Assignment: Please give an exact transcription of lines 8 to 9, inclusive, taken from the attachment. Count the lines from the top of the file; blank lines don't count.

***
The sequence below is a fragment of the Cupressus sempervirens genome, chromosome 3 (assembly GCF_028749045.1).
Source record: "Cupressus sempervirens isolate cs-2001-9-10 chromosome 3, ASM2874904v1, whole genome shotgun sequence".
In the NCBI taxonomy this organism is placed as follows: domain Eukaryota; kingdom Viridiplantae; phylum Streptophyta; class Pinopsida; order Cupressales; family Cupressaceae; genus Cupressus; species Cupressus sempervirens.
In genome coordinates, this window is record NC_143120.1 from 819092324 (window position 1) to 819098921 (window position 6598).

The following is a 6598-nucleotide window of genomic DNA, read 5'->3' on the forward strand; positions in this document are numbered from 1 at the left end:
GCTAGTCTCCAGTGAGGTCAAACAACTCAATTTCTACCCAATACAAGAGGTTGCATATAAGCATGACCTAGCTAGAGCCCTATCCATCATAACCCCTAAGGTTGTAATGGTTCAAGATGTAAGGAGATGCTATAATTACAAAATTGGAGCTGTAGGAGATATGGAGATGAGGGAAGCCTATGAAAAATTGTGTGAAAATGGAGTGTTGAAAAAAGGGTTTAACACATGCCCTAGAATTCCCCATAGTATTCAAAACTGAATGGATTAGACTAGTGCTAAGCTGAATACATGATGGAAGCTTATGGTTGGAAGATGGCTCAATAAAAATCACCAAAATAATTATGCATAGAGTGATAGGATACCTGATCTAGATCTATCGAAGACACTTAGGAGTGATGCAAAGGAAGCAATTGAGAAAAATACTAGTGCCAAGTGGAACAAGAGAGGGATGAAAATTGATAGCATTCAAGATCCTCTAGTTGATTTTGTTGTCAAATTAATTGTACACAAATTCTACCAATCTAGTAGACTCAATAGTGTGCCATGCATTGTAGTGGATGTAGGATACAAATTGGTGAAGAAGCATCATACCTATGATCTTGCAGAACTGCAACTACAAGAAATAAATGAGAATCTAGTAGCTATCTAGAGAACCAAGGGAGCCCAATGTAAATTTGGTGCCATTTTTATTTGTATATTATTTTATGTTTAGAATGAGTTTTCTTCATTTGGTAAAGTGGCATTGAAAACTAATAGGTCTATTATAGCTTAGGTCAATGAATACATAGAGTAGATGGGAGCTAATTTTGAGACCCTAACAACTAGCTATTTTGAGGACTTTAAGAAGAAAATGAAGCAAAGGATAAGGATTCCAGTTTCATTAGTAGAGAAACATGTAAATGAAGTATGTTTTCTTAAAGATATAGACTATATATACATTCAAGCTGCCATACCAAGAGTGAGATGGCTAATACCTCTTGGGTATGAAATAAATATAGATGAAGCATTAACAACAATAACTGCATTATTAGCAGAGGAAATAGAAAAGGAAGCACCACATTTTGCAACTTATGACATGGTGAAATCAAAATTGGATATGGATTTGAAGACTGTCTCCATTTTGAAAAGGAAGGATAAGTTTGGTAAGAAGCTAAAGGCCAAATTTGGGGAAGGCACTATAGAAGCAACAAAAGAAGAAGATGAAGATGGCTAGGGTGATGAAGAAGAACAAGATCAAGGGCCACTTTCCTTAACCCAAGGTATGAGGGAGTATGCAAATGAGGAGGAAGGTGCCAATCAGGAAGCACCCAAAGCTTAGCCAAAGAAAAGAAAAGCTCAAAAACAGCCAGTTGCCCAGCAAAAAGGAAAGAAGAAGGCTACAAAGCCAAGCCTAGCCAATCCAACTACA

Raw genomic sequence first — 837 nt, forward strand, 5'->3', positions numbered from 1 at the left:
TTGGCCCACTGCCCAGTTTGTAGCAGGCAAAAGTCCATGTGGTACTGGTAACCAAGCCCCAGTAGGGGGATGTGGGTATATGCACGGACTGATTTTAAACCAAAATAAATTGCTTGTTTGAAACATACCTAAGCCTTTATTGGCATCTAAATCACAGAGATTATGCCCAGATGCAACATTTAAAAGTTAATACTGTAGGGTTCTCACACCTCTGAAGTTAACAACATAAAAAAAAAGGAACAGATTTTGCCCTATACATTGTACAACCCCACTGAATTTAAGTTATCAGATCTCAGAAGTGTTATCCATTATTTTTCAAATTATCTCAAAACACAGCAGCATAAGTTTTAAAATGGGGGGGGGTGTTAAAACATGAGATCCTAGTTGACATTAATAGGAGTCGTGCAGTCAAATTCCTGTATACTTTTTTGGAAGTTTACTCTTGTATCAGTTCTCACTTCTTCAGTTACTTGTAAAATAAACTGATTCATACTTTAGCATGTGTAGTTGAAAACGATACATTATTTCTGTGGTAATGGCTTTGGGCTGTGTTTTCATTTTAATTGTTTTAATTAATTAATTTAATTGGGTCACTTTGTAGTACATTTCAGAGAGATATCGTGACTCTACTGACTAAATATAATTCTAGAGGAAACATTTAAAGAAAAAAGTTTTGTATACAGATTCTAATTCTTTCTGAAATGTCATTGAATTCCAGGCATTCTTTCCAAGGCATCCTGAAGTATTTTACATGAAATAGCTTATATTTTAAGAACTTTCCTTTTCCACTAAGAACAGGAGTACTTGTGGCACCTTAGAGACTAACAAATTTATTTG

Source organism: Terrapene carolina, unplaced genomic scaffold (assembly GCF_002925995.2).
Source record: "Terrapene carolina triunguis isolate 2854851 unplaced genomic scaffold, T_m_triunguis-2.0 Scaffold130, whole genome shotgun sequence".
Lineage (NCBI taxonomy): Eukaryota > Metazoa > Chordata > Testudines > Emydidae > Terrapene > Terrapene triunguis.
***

TTGGCCCACTGCCCAGTTTGTAGCAGGCAAAAGTCCATGTGGTACTGGTAACCAAGCCCCAGTAGGGGGATGTGGGTATATGCACGGACTGATTTTAAACCAAAATAAATTGCTTGTTTGAAACATACCTAAGCCTTTATTGGCATCTAAATCACAGAGATTATGCCCAGATGCAACATTTAAAAGTTAATACTGTAGGGTTCTCACACCTCTGAAGTTAACAACATAAAAAAAAAGGAACAGATTTTGCCCTATACATTGTACAACCCCACTGAATTTAAGTTATCAGATCTCAGAAGTGTTATCCATTATTTTTCAAATTATCTCAAAACACAGCAGCATAAGTTTTAAAATGGGGGGGGGTGTTAAAACATGAGATCCTAGTTGACATTAATAGGAGTCGTGCAGTCAAATTCCTGTATACTTTTTTGGAAGTTTACTCTTGTATCAGTTCTCACTTCTTCAGTTACTTGTAAAATAAACTGATTCATACTTTAGCATGTGTAGTTGAAAACGATACATTATTTCTGTGGTAATGGCTTTGGGCTGTGTTTTCATTTTAATTGTTTTAATTAATTAATTTAATTGGGTCACTTTGTAGTACATTTCAGAGAGATATCGTGACTCTACTGACTAAATATAATTCTAGAGGAAACATTTAAAGAAAAAAGTTTTGTATACAGATTCTAATTCTTTCTGAAATGTCATTGAATTCCAGGCATTCTTTCCAAGGCATCCTGAAGTATTTTACATGAAATAGCTTATATTTTAAGAACTTTCCTTTTCCACTAAGAACAGGAGTACTTGTGGCACCTTAGAGACTAACAAATTTATTTG

Source organism: Terrapene carolina, unplaced genomic scaffold (assembly GCF_002925995.2).